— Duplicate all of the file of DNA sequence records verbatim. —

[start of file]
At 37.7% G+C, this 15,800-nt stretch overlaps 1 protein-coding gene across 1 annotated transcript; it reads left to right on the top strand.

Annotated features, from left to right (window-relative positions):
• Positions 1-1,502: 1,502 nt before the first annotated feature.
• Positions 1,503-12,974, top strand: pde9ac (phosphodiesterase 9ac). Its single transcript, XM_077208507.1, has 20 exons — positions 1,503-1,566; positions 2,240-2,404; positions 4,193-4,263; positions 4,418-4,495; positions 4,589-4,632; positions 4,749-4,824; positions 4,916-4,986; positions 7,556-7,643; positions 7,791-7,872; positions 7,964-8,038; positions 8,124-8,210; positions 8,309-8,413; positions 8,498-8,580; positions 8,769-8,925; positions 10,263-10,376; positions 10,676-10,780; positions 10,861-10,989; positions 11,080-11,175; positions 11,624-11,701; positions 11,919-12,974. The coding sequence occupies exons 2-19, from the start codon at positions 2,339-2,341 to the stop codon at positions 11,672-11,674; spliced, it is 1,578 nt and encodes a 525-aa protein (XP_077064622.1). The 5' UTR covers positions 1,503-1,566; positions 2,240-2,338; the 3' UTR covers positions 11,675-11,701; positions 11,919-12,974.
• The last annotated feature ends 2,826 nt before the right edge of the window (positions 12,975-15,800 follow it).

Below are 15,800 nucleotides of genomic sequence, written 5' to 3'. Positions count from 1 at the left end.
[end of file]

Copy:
At 37.7% G+C, this 15,800-nt stretch overlaps 1 protein-coding gene across 1 annotated transcript; it reads left to right on the top strand.

Annotated features, from left to right (window-relative positions):
• Positions 1-1,502: 1,502 nt before the first annotated feature.
• Positions 1,503-12,974, top strand: pde9ac (phosphodiesterase 9ac). Its single transcript, XM_077208507.1, has 20 exons — positions 1,503-1,566; positions 2,240-2,404; positions 4,193-4,263; positions 4,418-4,495; positions 4,589-4,632; positions 4,749-4,824; positions 4,916-4,986; positions 7,556-7,643; positions 7,791-7,872; positions 7,964-8,038; positions 8,124-8,210; positions 8,309-8,413; positions 8,498-8,580; positions 8,769-8,925; positions 10,263-10,376; positions 10,676-10,780; positions 10,861-10,989; positions 11,080-11,175; positions 11,624-11,701; positions 11,919-12,974. The coding sequence occupies exons 2-19, from the start codon at positions 2,339-2,341 to the stop codon at positions 11,672-11,674; spliced, it is 1,578 nt and encodes a 525-aa protein (XP_077064622.1). The 5' UTR covers positions 1,503-1,566; positions 2,240-2,338; the 3' UTR covers positions 11,675-11,701; positions 11,919-12,974.
• The last annotated feature ends 2,826 nt before the right edge of the window (positions 12,975-15,800 follow it).

Below are 15,800 nucleotides of genomic sequence, written 5' to 3'. Positions count from 1 at the left end.